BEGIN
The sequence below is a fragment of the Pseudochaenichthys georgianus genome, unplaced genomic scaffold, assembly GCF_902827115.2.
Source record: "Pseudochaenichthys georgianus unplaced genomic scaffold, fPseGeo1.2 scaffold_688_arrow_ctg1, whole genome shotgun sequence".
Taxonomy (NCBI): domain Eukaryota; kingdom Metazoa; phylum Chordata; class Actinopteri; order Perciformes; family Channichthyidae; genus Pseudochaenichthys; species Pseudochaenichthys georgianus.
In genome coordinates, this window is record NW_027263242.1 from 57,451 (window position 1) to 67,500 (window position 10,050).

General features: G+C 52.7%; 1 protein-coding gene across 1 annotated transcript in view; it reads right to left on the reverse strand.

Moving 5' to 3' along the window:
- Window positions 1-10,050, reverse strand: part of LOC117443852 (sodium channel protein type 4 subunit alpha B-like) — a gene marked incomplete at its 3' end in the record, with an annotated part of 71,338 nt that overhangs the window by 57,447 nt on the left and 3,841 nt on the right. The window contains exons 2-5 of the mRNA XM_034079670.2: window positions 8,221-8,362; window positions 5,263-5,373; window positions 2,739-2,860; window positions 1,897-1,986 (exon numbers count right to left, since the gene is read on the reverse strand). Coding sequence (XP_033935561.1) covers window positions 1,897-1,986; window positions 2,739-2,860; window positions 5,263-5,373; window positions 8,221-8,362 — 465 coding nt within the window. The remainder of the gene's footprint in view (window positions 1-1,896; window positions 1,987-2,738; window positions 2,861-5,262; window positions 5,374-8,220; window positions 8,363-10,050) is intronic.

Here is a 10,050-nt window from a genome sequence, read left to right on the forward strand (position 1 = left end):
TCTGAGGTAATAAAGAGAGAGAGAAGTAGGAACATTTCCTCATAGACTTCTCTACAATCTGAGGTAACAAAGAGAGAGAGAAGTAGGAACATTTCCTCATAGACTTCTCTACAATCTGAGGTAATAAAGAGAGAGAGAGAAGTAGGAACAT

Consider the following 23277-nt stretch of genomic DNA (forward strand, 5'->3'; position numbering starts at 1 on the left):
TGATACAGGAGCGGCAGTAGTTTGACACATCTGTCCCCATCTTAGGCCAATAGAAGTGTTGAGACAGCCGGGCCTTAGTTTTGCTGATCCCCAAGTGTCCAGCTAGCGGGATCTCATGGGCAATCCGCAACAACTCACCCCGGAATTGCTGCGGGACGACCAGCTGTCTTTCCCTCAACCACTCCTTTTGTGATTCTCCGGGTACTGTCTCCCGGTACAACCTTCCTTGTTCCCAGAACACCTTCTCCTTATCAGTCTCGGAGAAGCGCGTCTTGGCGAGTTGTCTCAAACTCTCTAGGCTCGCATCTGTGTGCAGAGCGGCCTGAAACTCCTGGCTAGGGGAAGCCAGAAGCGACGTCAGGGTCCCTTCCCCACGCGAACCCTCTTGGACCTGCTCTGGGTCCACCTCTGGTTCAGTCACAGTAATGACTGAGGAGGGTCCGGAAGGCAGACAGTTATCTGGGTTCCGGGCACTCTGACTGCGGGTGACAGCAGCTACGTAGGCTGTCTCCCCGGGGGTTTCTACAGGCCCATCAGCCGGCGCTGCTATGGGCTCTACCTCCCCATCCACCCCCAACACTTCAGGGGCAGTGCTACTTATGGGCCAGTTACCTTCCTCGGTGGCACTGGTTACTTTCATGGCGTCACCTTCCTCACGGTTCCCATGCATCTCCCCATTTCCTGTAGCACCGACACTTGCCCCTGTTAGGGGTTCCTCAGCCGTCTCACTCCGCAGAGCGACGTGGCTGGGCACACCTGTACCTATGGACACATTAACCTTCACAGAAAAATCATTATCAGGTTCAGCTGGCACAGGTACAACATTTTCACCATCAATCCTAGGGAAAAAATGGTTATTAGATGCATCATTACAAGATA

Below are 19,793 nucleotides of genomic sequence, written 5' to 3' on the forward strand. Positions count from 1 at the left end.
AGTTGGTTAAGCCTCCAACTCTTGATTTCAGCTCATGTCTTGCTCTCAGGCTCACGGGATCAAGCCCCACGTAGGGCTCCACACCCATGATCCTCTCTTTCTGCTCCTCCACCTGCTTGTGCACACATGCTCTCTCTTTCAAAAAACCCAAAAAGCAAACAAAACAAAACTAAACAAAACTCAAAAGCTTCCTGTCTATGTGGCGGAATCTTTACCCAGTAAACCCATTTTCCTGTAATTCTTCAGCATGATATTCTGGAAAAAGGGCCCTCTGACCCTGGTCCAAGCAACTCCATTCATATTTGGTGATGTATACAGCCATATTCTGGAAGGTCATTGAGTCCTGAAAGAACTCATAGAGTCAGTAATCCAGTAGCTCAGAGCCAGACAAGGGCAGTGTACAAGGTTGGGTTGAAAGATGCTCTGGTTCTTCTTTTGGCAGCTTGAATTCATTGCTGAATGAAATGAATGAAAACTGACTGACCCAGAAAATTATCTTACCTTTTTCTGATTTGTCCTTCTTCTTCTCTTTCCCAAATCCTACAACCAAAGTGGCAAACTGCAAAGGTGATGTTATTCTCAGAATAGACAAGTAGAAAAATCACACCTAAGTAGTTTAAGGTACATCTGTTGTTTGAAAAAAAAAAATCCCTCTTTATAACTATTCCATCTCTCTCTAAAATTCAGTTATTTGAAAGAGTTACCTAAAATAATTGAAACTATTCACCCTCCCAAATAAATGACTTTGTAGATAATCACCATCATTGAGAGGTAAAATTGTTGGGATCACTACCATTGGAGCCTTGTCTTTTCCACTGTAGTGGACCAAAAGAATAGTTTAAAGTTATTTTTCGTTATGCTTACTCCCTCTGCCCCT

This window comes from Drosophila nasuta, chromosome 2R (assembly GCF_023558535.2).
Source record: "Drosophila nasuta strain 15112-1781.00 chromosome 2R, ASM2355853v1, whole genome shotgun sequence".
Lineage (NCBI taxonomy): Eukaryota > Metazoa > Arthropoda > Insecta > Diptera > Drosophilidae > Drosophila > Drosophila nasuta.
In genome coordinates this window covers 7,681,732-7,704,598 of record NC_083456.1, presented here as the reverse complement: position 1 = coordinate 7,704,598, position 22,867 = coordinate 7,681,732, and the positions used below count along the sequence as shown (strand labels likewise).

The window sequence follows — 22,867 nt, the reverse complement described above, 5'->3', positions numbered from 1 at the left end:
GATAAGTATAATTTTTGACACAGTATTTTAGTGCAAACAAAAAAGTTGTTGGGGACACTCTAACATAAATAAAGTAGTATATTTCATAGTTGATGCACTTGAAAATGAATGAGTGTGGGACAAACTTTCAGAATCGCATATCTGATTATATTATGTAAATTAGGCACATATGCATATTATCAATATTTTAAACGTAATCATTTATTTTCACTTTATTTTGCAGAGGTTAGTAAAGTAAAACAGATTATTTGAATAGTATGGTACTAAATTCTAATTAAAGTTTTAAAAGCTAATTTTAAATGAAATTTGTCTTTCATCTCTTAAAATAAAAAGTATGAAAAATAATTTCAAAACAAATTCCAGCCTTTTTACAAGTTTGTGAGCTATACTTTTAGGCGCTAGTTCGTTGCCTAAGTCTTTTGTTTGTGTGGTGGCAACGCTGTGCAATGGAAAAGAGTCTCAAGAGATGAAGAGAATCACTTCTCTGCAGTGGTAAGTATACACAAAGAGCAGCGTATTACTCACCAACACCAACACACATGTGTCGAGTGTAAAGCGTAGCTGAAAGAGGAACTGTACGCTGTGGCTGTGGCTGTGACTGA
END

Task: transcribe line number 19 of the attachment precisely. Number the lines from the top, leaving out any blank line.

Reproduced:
GATAAGTATAATTTTTGACACAGTATTTTAGTGCAAACAAAAAAGTTGTTGGGGACACTCTAACATAAATAAAGTAGTATATTTCATAGTTGATGCACTTGAAAATGAATGAGTGTGGGACAAACTTTCAGAATCGCATATCTGATTATATTATGTAAATTAGGCACATATGCATATTATCAATATTTTAAACGTAATCATTTATTTTCACTTTATTTTGCAGAGGTTAGTAAAGTAAAACAGATTATTTGAATAGTATGGTACTAAATTCTAATTAAAGTTTTAAAAGCTAATTTTAAATGAAATTTGTCTTTCATCTCTTAAAATAAAAAGTATGAAAAATAATTTCAAAACAAATTCCAGCCTTTTTACAAGTTTGTGAGCTATACTTTTAGGCGCTAGTTCGTTGCCTAAGTCTTTTGTTTGTGTGGTGGCAACGCTGTGCAATGGAAAAGAGTCTCAAGAGATGAAGAGAATCACTTCTCTGCAGTGGTAAGTATACACAAAGAGCAGCGTATTACTCACCAACACCAACACACATGTGTCGAGTGTAAAGCGTAGCTGAAAGAGGAACTGTACGCTGTGGCTGTGGCTGTGACTGA